Monday, September 10, 2012



Why is it that for most critics Pixar's feature Brave just hasn't measured up to anything earth shattering?  So many luscious epics from Star Wars to Lord of the Rings or Avatar have left us with the same old dichotomous tales of corporate greed as empire, and individual heroism through alliance with primitives who are pure and innocent.  In Brave, as IMDb reviewer jeev7882 notes, "the film doesn't really have a villain. This isn't a good vs. evil battle."  Or at least, it mobilizes the internal and external good vs. evil struggles in some novel ways.  

Yet the core bravery the film requires of its protagonist Merida is missed by too many of the viewers and reviewers. Only one I found stood out from the chorus of more disappointed voices. Cynthia Fuchs wrote that  "when Elinor is gesturing the great story of her daughter's history and legacy and wonderfulness, literally over the heads of men, Brave represents an experience that so many mothers and daughters have shared, but rarely see in a movie."  

True, this film is not Snow White, nor Cinderella, nor any of the fairy tales where true mothers are absent and false one are menacing.  Now we are a society awash in worries about very real vicissitudes of  mother/daughter tensions. Such tropes abound in the currently metastisizing genre of tween lit but few literary offerings have the vibrancy of this film (with the possible exception of Pullman's His Dark Materials trilogy, for which the film accompaniment The Golden Compass disappointed too many). Few offer much that is new with respect to what parents can represent to the emerging selves of teenagers (although the visually lush surrealism of Mirrormask from Dave Mckean is worth mention). Brave deserves to be read as a visually disturbing fantasy of how the wildness of galloping youth can connect to the power of mature selves and bodies around them.

Animation clips borrowed from a posting "FromPillow" on the following tumblr site: 
So it is a shame that Fuchs isn't playing up the deeper meanings of gendered political and social labor that lie behind the "over the heads" moment in the film where Queen Elinor  gesticulates, due to the fact that she has ben inconveniently (if unintentionally) transformed by her daughter into a giant bear. The arts of diplomacy and basic relationship maintenance that have long been socially constructed as work for women (thank you notes; party planning; apology delivery; ego soothing; alliance maintenance; gift exchange; flirtation itself) all appear to work effortlessly--even pleasurably--to mend all kinds of rifts so that progress for humans toward collaborating can continue. In this film, the tapestry that Merida must mend is a metaphor not merely for her relationship to her mother, but for fault lines between generations, ethnolinguistic groups, genders, and even species. There is no single arrow that can hit such targets; no easy endorphin-filled moment of "i did it." Rather there is the willingness to dig in and do it all again and again and again, with an irksome and ever changing mental map of where mending is needed to keep political and familial and interpersonal safety nets strong, thereby allowing individuals and groups to take collective risks, to fight for things together, or even to forge consensus on who are our heroes and celebrities.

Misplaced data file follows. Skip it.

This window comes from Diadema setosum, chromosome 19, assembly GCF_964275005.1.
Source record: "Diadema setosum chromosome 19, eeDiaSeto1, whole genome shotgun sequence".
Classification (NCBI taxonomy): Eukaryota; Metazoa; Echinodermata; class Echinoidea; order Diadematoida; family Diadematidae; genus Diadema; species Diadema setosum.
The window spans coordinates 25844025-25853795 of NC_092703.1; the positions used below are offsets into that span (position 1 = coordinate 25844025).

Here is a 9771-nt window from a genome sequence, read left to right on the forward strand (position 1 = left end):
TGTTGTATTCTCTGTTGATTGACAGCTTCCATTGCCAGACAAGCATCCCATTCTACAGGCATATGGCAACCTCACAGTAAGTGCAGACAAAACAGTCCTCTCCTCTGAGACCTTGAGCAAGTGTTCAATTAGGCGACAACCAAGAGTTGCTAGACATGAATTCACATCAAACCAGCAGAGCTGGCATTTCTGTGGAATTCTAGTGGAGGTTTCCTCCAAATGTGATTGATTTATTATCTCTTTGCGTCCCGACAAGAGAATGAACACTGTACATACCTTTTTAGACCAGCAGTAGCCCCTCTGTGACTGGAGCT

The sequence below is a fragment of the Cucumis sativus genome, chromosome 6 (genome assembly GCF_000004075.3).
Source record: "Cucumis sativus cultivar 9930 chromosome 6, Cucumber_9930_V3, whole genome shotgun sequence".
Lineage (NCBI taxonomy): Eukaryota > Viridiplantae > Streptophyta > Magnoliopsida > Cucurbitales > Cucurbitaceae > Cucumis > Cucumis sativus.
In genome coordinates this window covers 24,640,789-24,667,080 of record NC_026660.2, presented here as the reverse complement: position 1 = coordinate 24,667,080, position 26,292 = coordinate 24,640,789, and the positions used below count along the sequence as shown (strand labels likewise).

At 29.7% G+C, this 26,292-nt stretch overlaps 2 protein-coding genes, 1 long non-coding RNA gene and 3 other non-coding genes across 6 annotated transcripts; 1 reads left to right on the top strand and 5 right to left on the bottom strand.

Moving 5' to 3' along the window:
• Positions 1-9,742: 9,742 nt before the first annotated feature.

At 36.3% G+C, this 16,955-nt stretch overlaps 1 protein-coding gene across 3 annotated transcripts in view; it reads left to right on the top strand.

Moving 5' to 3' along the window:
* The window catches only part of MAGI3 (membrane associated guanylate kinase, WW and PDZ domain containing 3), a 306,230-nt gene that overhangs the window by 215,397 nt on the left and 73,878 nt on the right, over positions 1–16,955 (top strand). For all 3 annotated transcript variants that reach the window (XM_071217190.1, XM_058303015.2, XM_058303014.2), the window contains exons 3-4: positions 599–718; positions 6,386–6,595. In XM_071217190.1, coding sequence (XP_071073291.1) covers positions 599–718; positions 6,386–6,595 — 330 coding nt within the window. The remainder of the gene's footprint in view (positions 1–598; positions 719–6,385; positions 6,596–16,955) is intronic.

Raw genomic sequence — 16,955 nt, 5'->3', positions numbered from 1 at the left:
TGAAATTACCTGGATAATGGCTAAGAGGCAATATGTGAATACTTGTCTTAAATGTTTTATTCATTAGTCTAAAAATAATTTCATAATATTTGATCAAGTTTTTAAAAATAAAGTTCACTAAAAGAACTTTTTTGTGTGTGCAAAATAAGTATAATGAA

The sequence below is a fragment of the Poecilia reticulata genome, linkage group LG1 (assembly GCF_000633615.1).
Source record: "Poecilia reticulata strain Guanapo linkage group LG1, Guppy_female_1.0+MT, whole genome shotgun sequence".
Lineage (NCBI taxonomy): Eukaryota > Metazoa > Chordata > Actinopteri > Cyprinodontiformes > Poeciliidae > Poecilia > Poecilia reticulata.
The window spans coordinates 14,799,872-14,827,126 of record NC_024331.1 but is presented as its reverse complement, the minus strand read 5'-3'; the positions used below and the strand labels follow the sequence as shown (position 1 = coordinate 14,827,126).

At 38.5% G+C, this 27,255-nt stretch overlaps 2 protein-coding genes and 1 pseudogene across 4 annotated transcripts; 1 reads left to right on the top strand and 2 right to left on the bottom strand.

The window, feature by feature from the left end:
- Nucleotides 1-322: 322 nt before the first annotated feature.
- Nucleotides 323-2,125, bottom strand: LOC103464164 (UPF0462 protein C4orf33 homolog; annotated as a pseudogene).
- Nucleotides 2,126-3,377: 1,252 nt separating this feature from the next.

Pin 91023: Brave - Merida and Elinor Bear - Pixar Studio Store
Pin Design can be viewed at
Diane Keaton's memoir Then Again juxtaposes mother and daughter voices. She gives the reader a startling confession of bulimia and body image distress in her own young adult life. But she also offers the searing, sad prose of her mother's diaries and letters as an empty nester, trying to redefine nurture and channel it inward to herself or outward to wider worlds beyond her own brood. Her mother's challenge of shifting to self care from effective care for others is wrenching, and it is reversed in Keaton's own life where parenthood comes only in her fifties.  Le monde a l'envers. Or perhaps both Diane and her Mother would have related to Janis Joplin's words, which have endured despite the fine she paid for uttering them in public: "Don’t compromise yourself. You are all you’ve got. There is no yesterday, no tomorrow, it’s all the same day."  

Okay, so Merida must learn that life for many girls and women is one long day's struggle with finding oneself amidst the more collective clatter of the rituals and relationships we weave to meet our needs.  This  is not the usual cortisol-peaking, crash-into-it- and-fight-your-way-out bravery that correlates with popular success in comic books and summer movies. Stories of that latter kind of bravery were my dominant traditions as a child, and are resurgent with recent retrospectives on Wonder Woman and emergent shows such as Agent Carter.